Language Selection

English French German Italian Portuguese Spanish

The OpenSUSE Tumbleweed Rolling Distribution Goes Mainstream

Filed under
SUSE

I almost bought an Android phone. I hesitated, wondering whether it would be upgradeable to 2.2 or 2.3? I am not in the habit of changing phones even once a year. So, I got myself a phone that is, well, ‘just a phone’. Upon reflection, all I needed was the ability to receive calls and SMS messages and, rarely, make some calls. If I couldn’t upgrade the software versions, its value as a playground for experimenting with mobile applications was very limited.

Desktop distribution versions can be equally frustrating. For several years, I have felt that while version upgrades may be very useful for proprietary distributions, they are counter-productive for open source options.

Moving to Tumbleweed

So, what do you need to do to try it? The machine I was going to install Tumbleweed on was a Lenovo S10-3 netbook. I was going to use the Plasma Netbook Workspace, which is what I used with Arch Linux and Fedora on this system. You obviously do not need to stick to a netbook or the KDE desktop. However, you do need to start with an OpenSUSE 11.4 distribution. There was one distributed with LFY’s April 2011 issue.

rest here




More in Tux Machines

Tails 1.1.1 is out

The next Tails release is scheduled for October 14. Have a look to our roadmap to see where we are heading to. Read more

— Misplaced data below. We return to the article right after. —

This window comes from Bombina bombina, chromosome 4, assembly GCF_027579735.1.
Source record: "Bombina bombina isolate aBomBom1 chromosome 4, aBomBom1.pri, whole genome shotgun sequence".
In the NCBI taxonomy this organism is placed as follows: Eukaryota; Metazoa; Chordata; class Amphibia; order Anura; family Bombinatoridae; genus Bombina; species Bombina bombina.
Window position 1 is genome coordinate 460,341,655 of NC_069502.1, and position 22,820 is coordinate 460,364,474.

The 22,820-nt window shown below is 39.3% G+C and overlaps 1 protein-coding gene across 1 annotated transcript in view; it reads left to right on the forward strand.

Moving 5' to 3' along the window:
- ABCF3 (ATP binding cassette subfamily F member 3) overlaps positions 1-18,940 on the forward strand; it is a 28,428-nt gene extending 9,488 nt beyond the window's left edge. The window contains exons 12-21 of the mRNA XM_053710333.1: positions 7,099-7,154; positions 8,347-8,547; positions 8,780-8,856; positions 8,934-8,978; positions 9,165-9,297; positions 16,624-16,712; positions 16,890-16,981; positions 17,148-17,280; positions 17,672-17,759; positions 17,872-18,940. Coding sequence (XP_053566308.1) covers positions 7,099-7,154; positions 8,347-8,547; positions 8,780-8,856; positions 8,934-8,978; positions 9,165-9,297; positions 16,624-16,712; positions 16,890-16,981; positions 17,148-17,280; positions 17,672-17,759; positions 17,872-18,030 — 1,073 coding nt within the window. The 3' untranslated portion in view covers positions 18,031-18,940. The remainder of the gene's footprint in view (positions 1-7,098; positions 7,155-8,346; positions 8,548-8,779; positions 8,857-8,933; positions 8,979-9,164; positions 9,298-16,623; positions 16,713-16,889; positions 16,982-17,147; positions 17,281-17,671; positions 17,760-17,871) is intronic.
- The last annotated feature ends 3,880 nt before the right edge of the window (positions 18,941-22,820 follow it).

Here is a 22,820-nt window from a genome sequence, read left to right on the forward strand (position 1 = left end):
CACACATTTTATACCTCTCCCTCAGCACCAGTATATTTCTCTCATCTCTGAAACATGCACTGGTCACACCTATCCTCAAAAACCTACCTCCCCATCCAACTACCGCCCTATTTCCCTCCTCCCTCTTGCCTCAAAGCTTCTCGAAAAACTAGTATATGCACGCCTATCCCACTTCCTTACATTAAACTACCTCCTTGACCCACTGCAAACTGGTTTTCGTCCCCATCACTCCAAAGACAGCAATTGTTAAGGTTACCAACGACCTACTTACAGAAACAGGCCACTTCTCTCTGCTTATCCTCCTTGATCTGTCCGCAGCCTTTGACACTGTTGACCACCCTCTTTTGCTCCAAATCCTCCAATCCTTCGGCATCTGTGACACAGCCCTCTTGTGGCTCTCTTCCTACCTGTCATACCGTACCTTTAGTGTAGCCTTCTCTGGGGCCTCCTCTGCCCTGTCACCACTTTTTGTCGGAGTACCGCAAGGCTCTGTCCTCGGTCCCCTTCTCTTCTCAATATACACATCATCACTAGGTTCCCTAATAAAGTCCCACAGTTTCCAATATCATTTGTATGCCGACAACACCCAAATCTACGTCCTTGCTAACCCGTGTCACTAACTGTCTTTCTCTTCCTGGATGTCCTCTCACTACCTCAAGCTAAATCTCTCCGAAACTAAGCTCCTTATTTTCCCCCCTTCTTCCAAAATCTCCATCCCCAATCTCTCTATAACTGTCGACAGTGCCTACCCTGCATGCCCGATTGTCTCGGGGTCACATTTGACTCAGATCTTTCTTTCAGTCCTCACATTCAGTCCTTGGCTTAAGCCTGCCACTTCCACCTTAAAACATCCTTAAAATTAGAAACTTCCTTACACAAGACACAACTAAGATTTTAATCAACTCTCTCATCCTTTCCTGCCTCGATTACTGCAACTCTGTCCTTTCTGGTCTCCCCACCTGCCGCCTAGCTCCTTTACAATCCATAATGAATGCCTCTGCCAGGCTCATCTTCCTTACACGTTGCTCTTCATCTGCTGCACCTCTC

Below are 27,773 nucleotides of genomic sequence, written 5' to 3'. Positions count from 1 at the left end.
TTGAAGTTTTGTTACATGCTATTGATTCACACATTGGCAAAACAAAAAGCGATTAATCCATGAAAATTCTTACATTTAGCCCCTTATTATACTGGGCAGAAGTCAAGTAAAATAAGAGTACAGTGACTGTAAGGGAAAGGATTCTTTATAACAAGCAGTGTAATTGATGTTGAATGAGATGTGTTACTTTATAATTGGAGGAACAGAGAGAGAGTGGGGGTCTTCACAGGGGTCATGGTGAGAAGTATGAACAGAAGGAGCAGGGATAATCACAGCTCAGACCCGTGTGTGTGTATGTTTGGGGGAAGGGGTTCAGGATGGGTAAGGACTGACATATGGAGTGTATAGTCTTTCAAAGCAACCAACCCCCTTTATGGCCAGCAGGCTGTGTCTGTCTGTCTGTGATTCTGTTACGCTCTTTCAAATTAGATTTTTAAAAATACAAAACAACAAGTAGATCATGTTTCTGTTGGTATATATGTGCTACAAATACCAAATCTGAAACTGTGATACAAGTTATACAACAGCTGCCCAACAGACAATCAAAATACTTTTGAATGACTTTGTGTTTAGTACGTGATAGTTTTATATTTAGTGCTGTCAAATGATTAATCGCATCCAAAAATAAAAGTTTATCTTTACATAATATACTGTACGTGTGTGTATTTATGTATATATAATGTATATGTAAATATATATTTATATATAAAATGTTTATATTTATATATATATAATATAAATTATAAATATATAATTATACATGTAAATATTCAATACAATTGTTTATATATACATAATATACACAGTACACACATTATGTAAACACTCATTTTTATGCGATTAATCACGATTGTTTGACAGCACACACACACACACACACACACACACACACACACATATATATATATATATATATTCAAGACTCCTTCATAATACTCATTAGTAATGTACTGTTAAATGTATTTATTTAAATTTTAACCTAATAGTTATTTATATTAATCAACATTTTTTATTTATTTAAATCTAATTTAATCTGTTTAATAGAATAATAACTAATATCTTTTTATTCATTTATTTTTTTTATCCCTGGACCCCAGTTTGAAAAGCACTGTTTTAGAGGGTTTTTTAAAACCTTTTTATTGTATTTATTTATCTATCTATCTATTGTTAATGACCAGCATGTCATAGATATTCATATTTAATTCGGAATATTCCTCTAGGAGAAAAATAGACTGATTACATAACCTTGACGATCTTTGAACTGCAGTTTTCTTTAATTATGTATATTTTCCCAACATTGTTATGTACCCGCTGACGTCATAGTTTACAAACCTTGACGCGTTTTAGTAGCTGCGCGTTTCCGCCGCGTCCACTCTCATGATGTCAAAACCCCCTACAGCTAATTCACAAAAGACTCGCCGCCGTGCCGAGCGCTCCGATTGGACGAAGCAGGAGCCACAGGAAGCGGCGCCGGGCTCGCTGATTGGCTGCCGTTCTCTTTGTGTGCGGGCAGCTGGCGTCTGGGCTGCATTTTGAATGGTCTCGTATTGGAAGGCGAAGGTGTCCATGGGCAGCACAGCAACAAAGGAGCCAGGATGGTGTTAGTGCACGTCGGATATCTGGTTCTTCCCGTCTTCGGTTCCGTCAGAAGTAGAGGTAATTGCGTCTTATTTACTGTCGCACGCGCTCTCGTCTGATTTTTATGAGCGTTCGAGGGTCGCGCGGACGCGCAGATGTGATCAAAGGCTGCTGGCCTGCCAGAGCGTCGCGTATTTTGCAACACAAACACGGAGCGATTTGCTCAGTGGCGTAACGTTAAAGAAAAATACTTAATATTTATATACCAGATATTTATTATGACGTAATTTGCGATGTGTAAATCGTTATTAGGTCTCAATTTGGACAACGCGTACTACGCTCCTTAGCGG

Healthdirect Australia sees value in open source for security solution

Commonwealth and state/territory government funded public company, Healthdirect Australia, has used open source software to build an identity and access management (IAM) solution. The IAM solution allows users to have one identity across all of its websites and applications. For example, users can sign in using their Facebook, LinkedIn or Gmail account. Read more

Ubuntu Installer Bug Can Delete Your Hard Drive and All Other OSes

The Ubuntu installation procedure is governed by a piece of software called Ubiquity and it's one of the most intuitive and easy-to-use installers on the Linux platform. Unfortunately, users have been confronting with a bug that could wipe their entire hard-driver without any kind of announcement. Read more

You have your Windows in my Linux

Although there are those who think the systemd debate has been decided in favor of systemd, the exceedingly loud protests on message boards, forums, and the posts I wrote over the past two weeks would indicate otherwise. I've seen many declarations of victory for systemd, now that Red Hat has forced it into the enterprise with the release of RHEL 7. I don't think it's that easy. Read more